We don't know much about what Becka's job in the library is, except that she sometimes has "night duty" there. Aunt Lydia does mention that there is a "night librarian" on duty whom she greets on the way to her sanctum.
Aunt Lydia uses the library as a cover on behalf of two residents of Ardua Hall when it is discovered that they are not at lunch. Aunt Lydia knows their whereabouts but instead tells the others "I believe they are fasting...I glimpsed them in the Hildegard Library yesterday, studying their Bibles".
Reading and writing are forbidden for women and girls in Gilead, with the exception of the Aunts. Books were apparently their consolation prize for not being able to have husband or babies. As Agnes Jemima tells us "the Aunts were not married; they were not allowed to be. That was why they could have writing and books". I've thought about this passage a lot as a person who loves reading and writing and who is also a woman who has had a husband for 33 years. For me the choice of family or literacy seems a particularly grim game of "Would you rather..." If I had never fallen in love with my husband in the first place the answer would be clear, but given the choice of leaving my husband or keeping my privilege of literacy what would I do?
Of course the Aunts don't really make this choice. They don't leave their husbands, they never had them to begin with. They have their books and writing, and they have each other for company. Although Aunt Lydia doesn't have close friends among the other Aunts, she understands that she needs their companionship. As she discovered when placed in solitary confinement prior to facing her own Hobson's Choice of Aunt-hood or death "One person alone is not a full person: we exist in relation to others. I was one person: I risked becoming no person".
Across from Ardua Hall, the Eyes also have headquarters in what used to be a library. Aunt Lydia tells us that "It now shelters no books but their (the Eyes) own, the original contents having been burned or, if valuable, added to the private collections of various sticky-fingered Commanders."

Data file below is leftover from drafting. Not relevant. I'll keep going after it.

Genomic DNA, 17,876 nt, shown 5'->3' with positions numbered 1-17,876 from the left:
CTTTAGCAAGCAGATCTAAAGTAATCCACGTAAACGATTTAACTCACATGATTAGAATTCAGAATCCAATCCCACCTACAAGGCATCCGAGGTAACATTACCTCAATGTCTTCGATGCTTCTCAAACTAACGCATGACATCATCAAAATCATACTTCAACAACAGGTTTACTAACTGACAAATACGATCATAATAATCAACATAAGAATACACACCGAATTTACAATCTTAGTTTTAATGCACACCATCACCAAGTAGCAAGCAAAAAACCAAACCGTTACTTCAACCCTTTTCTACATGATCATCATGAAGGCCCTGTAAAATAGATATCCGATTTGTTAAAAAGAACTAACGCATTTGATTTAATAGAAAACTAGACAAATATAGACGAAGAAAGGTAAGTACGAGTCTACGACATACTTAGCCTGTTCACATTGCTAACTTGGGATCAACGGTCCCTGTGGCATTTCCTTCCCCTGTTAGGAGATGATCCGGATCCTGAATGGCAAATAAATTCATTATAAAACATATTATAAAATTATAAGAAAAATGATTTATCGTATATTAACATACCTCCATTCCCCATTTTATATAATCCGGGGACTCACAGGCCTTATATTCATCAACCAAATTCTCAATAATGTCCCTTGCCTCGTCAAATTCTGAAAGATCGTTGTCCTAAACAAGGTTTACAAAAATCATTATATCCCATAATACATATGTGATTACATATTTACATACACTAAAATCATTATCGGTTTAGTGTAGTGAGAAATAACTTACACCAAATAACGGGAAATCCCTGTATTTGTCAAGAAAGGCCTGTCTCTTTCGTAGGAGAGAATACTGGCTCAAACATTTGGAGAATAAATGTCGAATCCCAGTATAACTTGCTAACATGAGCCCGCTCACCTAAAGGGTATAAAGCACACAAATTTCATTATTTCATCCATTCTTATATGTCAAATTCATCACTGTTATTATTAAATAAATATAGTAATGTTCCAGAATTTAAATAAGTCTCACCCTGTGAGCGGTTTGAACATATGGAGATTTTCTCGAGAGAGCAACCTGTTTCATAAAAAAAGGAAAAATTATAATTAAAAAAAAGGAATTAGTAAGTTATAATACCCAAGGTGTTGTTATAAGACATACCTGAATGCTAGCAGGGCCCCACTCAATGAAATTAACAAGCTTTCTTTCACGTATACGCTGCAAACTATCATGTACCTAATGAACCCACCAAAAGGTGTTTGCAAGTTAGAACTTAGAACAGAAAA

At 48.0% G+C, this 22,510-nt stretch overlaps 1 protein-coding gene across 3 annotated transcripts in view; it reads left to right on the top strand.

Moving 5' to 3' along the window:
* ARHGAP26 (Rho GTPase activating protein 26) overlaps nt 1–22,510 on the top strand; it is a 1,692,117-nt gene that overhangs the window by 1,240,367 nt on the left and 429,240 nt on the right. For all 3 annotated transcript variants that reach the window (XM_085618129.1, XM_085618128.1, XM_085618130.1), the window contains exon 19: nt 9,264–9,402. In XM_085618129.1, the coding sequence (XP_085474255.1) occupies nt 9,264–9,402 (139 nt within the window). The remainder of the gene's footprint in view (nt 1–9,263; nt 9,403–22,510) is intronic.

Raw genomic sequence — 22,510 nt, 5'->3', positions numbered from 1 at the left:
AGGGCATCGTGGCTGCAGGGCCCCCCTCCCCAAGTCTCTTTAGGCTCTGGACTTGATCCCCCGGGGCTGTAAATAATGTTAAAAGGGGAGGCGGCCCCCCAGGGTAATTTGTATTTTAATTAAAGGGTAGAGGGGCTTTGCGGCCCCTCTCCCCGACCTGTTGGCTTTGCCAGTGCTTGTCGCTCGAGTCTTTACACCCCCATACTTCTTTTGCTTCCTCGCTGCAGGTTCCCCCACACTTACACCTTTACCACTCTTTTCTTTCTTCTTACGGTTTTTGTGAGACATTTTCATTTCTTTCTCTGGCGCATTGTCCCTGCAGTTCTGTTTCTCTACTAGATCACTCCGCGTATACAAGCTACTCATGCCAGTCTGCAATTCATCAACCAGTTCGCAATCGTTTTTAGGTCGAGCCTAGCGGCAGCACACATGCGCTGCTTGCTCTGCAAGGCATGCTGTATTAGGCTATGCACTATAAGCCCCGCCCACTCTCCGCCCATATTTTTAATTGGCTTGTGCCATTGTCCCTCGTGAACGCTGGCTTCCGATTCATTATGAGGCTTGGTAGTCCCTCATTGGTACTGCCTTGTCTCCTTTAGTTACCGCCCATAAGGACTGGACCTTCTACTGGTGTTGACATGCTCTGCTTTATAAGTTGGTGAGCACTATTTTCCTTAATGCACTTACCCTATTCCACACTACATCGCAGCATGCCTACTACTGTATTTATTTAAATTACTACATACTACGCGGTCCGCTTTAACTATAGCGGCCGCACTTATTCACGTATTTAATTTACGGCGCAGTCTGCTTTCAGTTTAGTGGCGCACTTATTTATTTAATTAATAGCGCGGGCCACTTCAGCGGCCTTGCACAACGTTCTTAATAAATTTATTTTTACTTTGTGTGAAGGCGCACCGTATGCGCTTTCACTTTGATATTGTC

As with The Handmaid's Tale, The Testaments ends with an epilogue in the form of an academic conference. Here we read the transcripts of The Thirteenth Symposium of Gileadean Studies, International Historical Association Convention, Passamaquoddy, Maine, June 29-30, 2197. The keynote speaker is Professor James Darcy Pieixoto who immediately, condescendingly, points out that the Chair of the Symposium, Professor Maryanne Crescent Moon, would never have had that position in Gilead, and that in fact "women are usurping leadership positions to...a terrifying extent".
As in The Handmaid's Tale Pieixoto is the only male narrator, and similar to his comments in that novel, he begins by questioning the authenticity of the recently discovered holograph, and the two witness testimonies (discovered in the library of the Innu University in Sheshatshiu, Labrador), but ultimately, charitably suggests "why not take them at their word?" The testimonies were discovered by a graduate student, a woman - Mia Smith, who shared them with her professor, who of course first questioned their authenticity. Once a team of graduate students followed the route described in the transcripts, and validated certain details Peixioto ready to take on the work of doing the seminal research on them - talk about a usurper.